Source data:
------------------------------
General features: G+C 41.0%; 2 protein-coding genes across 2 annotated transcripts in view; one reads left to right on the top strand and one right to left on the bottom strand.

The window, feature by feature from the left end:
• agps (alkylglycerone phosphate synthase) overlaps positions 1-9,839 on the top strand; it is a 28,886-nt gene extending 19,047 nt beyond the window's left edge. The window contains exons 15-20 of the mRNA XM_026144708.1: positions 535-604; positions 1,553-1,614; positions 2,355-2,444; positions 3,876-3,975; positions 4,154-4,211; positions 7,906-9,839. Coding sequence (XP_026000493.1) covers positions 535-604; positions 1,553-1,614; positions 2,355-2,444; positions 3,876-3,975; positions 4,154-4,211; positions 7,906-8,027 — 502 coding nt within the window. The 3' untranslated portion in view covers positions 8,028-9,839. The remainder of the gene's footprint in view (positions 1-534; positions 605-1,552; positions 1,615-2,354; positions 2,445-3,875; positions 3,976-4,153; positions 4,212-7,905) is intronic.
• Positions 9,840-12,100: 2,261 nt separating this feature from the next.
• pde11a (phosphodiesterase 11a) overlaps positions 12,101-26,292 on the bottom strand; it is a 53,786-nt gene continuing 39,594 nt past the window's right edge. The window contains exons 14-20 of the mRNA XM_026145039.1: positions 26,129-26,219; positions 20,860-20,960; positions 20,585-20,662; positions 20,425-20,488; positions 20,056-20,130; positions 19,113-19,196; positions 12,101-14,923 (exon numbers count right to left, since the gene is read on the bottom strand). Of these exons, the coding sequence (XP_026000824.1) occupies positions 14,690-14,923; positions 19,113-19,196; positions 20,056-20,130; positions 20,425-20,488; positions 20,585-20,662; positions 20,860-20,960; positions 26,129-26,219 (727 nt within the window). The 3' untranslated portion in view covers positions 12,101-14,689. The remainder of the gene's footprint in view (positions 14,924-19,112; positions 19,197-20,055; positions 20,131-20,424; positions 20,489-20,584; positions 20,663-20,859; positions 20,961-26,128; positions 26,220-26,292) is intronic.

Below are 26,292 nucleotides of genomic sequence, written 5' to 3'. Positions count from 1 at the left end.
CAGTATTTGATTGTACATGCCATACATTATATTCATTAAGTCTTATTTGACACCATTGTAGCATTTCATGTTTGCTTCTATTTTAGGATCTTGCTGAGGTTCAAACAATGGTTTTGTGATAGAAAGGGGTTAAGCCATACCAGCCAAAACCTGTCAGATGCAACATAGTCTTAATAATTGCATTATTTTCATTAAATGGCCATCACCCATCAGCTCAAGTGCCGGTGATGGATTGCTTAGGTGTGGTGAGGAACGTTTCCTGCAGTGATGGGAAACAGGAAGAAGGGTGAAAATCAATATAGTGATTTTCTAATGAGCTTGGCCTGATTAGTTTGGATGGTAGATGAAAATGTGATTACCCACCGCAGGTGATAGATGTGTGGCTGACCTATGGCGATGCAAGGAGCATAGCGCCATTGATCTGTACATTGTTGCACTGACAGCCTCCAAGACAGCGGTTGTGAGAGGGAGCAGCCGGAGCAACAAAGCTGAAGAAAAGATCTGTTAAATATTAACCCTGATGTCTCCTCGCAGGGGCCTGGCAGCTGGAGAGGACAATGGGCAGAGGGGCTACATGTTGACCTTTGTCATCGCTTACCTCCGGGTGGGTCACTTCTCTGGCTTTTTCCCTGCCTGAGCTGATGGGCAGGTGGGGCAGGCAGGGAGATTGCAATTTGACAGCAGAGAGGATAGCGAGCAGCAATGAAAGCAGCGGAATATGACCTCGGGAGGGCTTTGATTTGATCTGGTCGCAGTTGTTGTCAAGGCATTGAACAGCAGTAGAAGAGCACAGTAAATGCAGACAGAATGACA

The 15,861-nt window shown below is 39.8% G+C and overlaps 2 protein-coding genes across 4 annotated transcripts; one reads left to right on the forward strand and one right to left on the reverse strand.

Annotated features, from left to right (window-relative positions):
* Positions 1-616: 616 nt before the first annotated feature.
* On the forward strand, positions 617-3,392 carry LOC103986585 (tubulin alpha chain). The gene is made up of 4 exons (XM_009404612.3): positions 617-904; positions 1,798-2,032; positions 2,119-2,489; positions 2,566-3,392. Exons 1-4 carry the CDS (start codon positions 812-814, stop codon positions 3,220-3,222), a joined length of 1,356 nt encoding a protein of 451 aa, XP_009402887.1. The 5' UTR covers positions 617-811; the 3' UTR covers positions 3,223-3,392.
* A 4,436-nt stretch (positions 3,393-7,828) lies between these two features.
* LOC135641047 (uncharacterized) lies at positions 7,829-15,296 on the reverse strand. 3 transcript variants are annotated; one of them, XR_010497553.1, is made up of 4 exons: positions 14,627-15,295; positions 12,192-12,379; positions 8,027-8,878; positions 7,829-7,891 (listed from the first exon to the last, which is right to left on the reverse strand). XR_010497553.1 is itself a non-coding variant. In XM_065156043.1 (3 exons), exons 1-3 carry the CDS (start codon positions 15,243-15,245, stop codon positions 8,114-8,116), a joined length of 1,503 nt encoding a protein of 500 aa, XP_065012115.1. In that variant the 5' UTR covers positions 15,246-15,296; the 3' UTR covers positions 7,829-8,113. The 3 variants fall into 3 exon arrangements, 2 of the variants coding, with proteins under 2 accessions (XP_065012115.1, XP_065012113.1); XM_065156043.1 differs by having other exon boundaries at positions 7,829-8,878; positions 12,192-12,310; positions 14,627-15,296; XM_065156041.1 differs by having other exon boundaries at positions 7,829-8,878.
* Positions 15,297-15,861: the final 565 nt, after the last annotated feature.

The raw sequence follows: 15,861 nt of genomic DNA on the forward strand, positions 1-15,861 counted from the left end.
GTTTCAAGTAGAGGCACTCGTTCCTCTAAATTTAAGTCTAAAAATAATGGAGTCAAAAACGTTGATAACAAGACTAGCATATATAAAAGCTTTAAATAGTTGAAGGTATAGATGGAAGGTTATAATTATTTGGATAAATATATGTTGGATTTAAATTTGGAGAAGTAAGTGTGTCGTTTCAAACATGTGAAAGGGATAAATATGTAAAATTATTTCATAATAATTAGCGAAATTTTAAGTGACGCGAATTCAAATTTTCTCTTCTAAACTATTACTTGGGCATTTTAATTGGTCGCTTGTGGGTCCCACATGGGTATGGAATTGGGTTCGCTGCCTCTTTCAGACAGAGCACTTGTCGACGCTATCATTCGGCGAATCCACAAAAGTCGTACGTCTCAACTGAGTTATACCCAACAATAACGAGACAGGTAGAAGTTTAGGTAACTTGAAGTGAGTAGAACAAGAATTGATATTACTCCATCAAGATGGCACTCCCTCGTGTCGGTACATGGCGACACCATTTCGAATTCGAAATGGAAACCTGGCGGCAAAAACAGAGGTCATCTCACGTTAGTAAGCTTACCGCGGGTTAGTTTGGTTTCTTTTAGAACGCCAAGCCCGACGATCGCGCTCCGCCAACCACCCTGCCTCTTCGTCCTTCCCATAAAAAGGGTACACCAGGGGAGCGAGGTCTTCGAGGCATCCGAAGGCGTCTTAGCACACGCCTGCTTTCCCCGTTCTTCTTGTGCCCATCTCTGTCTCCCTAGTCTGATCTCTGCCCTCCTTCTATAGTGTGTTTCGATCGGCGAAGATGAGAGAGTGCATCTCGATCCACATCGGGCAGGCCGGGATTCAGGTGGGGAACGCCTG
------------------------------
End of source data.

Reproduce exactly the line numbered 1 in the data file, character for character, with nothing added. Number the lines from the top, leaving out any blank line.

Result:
General features: G+C 41.0%; 2 protein-coding genes across 2 annotated transcripts in view; one reads left to right on the top strand and one right to left on the bottom strand.